Finally, if you actually measure the air temperature during UHI incidents it is worthwhile simply watching the thermometry as you drive through any city. It quickly becomes evident that there is a rapid response to changes in the nature of the urban surface. Extend out into the country and you find that even very small villages can generate UHI — it all depends on the nature of the urban surfaces (at least in the mid-latitudes) that in turn influence how the net radiation is partitioned. There are several studies that look at the UHI of quite small urban areas (such as airports and out of town supermarkets)

    Hope this helps.

    dave Unwin

    NB as a minor point of presentation, UHI and SUHI should be expressed as temperature differences (K), not as points on the Celsius scale (C)

    • Steven Mosher
      October 4, 2012 at 10:41 PM

      dave. Thanks. I agree with everything you say, especially Tim’s work. I wish I could find my lost copy of his 73 paper.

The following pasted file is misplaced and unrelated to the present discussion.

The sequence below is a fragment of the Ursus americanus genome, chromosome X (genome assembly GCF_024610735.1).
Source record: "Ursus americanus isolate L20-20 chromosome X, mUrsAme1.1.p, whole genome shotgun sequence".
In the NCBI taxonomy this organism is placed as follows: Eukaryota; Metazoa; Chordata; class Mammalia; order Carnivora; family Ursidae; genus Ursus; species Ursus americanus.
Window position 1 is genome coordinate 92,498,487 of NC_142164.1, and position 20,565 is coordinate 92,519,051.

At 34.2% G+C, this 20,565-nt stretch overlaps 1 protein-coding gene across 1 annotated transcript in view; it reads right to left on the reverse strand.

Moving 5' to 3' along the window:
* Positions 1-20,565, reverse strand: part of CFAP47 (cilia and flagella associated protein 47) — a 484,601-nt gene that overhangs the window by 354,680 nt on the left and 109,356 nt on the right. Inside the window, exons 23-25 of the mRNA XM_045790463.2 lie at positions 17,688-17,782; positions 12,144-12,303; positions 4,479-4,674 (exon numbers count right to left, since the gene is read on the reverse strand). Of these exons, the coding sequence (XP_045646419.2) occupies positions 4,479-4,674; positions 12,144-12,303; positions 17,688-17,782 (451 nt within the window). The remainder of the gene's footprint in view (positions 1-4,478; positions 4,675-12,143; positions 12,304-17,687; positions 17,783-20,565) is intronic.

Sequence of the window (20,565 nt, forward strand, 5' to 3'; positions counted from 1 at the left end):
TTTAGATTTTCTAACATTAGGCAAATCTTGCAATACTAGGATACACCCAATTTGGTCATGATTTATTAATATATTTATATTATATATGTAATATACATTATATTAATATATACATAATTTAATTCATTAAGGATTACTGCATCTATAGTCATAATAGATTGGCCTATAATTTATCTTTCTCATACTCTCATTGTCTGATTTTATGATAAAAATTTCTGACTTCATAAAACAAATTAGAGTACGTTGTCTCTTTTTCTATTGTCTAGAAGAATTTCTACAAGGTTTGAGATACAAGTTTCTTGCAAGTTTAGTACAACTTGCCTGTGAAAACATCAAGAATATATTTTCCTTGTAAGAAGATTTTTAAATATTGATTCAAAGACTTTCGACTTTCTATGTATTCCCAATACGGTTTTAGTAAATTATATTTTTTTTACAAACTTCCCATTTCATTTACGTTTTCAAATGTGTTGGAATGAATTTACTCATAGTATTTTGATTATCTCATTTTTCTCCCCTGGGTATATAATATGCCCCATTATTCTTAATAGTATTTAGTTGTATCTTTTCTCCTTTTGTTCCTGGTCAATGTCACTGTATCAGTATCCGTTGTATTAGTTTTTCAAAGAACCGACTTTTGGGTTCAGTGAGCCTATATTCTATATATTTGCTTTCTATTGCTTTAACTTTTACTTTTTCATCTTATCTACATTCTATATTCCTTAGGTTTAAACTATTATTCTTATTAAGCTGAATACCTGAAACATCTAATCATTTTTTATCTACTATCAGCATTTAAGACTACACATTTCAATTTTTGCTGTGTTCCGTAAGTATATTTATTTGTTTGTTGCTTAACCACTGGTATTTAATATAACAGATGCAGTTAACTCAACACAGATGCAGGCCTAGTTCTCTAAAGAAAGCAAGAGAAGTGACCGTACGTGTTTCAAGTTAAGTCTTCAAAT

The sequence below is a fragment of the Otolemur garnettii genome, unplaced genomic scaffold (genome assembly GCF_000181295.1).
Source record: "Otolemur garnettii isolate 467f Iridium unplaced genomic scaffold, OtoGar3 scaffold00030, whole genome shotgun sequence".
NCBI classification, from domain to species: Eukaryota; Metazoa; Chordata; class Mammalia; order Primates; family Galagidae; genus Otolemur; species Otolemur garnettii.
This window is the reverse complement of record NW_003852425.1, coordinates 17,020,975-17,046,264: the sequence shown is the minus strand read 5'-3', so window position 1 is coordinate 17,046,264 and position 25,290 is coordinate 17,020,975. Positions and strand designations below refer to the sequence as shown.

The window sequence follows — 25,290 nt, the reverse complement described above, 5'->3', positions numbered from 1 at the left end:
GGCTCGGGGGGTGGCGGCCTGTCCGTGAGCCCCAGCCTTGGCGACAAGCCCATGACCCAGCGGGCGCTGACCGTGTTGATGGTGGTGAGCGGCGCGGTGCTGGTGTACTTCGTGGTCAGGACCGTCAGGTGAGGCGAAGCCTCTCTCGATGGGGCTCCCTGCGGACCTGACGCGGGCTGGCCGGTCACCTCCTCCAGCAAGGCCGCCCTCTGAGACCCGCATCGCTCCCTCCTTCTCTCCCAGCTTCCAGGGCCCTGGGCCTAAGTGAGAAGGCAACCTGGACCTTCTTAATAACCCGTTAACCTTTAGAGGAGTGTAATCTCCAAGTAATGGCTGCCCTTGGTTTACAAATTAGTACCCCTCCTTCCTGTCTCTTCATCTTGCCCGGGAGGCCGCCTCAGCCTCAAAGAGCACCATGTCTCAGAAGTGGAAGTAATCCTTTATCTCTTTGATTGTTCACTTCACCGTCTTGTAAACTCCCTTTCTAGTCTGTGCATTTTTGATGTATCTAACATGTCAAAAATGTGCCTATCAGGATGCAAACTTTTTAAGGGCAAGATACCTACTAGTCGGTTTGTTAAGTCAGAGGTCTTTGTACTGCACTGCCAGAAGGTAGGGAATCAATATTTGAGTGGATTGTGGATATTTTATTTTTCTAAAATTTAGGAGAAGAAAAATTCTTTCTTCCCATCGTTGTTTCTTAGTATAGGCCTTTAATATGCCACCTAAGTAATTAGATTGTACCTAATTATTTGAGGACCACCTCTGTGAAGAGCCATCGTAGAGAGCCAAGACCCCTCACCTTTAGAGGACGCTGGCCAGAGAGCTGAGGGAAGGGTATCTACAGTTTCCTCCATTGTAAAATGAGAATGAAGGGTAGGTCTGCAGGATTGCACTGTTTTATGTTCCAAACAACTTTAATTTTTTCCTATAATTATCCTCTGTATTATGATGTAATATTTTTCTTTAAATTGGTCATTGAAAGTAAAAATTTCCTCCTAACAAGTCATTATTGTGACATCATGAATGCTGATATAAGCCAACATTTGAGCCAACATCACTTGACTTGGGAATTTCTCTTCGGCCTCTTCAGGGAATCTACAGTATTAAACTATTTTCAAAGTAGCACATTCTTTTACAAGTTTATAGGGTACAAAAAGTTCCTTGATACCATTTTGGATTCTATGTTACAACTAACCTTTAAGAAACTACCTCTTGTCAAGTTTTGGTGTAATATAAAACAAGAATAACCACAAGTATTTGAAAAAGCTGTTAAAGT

1. synoptic conditions. Yes. I try to make this point in various debates with folks who focus on the MAX.

      2 H/W. Yes! I had a discussion with Imhoff about this ( a few words nothing more ) basically
      we can use city/size area and impervious area to get a proxy for the heat storage issues
      and latent/sensible issues, but the flux divergence is going to be dependent on H/W.
      Imhoff suggested trying to get building height from “shadow analysis” which is doable.
      As a quick and dirty estimate I can also look at population and housing units. In residential
      US pop/housing units is approx 2-3. that is, single story homes. When that ratio is
      lower than 2 you will see unihabited houses. when it is greater than 3, you are in a urban
      area of high rise housing where 2000 people live in one housing unit.. I have not tested
      this proxy of height, just an idea for now. I also have some ideas for isolating the
      anthro effect by looking at depopulation. There have been studies done on weekend
      UHI ( decreases ) such that you can infer/estimate/guesstimate anthro heating by looking